Personal finance 101 – saving for retirement

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About Tsh

Tsh is the founder of this blog and lives in Bend, Oregon with her husband and 3 kids. Her latest book is Notes From a Blue Bike, and believes a passport is one of the world's greatest textbooks.

This is the sixth part in my series on Dave Ramsey’s Baby Steps, a proven personal financial plan. My goal is to explain a really solid money management plan in plain ol’ English, for intelligent yet financially “average” home managers.

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Photo by ballycroy

It has taken me awhile to get to Baby Step #4 in my Dave Ramsey series. This is mostly because I don’t understand a lot of it. Don’t get me wrong, I understand the step:

#4 – Invest 15% of your income into retirement savings.

Understanding it – easy-peasy, Japaneezy. Knowing the best way to do it – not so much. Not by a long shot. I’m still researching it for our family, and I’m simply not at a place where I’m confident enough to write about the various methods of accomplishing this step.

I understand the importance of doing it, the why behind the what. I want to retire with my hubby where we’re not a burden to our kids. We have no desire to throw in the metaphorical towel of life and kick back in Miami, we want to bless those around us doing whatever we’re called to do, no matter our age or health. This will take money. Not a lot, hopefully, but enough.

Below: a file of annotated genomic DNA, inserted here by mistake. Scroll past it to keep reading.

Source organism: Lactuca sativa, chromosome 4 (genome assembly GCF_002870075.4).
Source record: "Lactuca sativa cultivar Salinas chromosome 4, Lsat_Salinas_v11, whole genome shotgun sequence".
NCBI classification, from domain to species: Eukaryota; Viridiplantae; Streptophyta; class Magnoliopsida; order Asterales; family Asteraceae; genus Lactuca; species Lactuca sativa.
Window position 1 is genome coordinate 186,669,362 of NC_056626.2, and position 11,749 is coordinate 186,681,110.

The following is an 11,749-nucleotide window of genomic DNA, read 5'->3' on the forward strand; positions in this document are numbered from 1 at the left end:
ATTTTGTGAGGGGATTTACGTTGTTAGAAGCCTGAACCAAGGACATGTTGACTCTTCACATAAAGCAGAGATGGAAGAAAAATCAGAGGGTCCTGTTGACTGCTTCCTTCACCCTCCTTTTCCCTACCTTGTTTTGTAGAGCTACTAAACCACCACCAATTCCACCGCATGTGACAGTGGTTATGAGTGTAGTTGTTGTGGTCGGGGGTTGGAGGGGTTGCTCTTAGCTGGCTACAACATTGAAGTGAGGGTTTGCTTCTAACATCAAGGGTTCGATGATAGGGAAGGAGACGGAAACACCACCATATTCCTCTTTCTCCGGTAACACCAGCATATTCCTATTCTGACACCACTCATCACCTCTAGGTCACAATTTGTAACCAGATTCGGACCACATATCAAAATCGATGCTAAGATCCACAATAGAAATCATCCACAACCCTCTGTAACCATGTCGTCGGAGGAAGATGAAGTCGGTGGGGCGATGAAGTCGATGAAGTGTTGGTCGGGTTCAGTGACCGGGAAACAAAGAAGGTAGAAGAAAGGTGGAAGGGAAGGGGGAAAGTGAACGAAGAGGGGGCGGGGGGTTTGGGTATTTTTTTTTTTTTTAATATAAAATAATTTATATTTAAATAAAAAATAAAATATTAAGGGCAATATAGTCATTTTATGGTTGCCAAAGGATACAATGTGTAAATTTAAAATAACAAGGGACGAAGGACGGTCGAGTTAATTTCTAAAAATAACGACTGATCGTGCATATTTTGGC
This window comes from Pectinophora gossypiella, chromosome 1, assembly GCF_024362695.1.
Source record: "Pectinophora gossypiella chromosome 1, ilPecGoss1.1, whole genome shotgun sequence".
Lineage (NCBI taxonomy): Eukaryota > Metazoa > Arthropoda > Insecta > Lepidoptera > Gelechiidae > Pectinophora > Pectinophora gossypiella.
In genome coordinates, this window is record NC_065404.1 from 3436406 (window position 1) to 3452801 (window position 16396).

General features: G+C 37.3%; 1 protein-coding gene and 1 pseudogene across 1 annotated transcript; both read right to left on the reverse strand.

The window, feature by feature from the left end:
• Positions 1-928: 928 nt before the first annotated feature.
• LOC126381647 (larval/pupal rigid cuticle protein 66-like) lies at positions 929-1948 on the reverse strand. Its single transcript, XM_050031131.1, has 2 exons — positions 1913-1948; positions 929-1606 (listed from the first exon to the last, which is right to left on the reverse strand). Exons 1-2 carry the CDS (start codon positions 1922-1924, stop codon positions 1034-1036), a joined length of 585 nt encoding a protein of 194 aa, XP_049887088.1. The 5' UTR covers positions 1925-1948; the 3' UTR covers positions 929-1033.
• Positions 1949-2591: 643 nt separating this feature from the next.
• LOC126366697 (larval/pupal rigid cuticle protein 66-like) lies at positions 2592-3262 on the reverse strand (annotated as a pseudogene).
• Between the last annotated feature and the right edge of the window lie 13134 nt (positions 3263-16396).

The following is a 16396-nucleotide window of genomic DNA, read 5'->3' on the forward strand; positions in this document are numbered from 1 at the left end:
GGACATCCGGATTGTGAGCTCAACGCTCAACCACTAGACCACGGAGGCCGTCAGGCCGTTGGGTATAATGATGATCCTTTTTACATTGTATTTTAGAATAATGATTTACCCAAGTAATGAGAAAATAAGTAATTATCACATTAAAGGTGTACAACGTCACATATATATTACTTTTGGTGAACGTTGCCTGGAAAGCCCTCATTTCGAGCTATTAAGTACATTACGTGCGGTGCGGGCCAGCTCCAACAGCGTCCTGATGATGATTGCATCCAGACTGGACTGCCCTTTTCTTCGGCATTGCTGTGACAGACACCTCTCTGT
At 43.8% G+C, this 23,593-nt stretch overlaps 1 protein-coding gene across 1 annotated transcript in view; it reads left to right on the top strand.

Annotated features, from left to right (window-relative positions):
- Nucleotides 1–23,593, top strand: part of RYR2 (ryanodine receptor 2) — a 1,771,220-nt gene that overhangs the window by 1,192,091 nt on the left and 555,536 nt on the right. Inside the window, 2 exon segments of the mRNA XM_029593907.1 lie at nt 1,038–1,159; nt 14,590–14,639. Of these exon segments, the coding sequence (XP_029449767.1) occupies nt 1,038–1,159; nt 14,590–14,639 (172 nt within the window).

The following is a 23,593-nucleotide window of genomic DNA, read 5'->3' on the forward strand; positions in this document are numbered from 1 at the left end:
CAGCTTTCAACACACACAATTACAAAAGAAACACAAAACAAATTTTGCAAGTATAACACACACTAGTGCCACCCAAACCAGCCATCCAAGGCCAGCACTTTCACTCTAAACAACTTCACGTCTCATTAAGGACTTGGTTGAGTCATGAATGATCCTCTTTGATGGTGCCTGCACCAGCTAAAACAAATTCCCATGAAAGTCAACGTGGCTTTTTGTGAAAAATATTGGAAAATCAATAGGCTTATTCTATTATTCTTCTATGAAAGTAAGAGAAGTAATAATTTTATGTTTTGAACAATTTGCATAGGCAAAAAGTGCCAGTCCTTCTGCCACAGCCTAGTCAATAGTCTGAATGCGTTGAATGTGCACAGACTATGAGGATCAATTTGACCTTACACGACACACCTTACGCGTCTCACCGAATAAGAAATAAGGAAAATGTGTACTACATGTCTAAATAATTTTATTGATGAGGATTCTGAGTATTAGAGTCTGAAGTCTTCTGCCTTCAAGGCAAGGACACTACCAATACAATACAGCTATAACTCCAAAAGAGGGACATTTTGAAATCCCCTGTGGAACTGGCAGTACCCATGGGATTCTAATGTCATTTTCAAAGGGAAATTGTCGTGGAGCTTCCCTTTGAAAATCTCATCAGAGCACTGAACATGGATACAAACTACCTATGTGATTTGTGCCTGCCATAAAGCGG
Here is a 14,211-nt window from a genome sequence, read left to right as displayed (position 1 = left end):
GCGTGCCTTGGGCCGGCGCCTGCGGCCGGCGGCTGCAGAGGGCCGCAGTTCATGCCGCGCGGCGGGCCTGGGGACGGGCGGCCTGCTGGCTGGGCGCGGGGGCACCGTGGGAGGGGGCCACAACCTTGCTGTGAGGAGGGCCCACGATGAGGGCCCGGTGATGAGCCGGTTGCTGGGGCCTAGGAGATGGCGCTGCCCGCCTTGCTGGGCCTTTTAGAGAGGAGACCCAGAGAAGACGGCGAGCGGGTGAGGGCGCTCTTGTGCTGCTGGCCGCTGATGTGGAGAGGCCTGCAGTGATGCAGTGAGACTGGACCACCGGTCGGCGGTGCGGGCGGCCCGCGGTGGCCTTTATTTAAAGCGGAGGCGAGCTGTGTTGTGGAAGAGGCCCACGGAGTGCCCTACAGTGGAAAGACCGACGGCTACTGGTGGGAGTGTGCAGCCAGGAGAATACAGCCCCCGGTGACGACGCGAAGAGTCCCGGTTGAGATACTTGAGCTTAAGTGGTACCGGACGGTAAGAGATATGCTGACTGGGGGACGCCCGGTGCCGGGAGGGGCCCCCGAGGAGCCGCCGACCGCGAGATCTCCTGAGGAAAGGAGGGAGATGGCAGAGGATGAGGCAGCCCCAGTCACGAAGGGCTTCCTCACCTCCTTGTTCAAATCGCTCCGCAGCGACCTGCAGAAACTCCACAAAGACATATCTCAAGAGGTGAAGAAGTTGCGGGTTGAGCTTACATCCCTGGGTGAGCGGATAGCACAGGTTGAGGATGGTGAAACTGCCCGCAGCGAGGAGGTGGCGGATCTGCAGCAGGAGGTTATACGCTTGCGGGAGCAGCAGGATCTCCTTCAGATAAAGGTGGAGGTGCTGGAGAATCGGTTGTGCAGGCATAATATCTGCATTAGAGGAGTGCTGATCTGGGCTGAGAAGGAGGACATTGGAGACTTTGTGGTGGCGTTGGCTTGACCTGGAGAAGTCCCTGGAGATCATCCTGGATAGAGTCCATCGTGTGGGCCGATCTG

Here’s the nuts and bolts of Dave’s advice:

What we teach is to invest 15 percent of your pre-tax income for retirement once you get to Baby Step Four. You should start with contributions to the 401(k), putting in just enough to get the company match, then max out the Roth IRA. If you get no company match, then start retirement investing with the Roth. The reason is that a Roth IRA grows tax-free and is a better option than the 401(k), which grows tax-deferred. It’s a three step process; first contribute what your 401(k) matches, then the Roth, then go back to the 401(k) and contribute until you hit 15 percent. Don’t get too enamored with the full-service investing stuff … just do basic mutual funds.

Dave is into mutual funds more than any other type of investment (except possibly real estate, but only when bought with 100% cash). He recommends only mutual funds with at least a 10-year track record of doing well, averaging around 12% (which some people out in the blogosphere balk at, saying 8-9% is more realistic). With a somewhat predictable inflation rate of about 4%, you’re ideally looking for an 8% return on an investment (12% – 4% = 8%).

Bankrate has a good calculator to help you determine your basic retirement needs. Here’s a snapshot from their site:

In this example, if you’re 30 and would like to retire at 65 with an annual income of what would be $30,000 today, with a conservative 8% rate, you’ll need to save a total of almost 2 million dollars. That would be around $132,000 invested.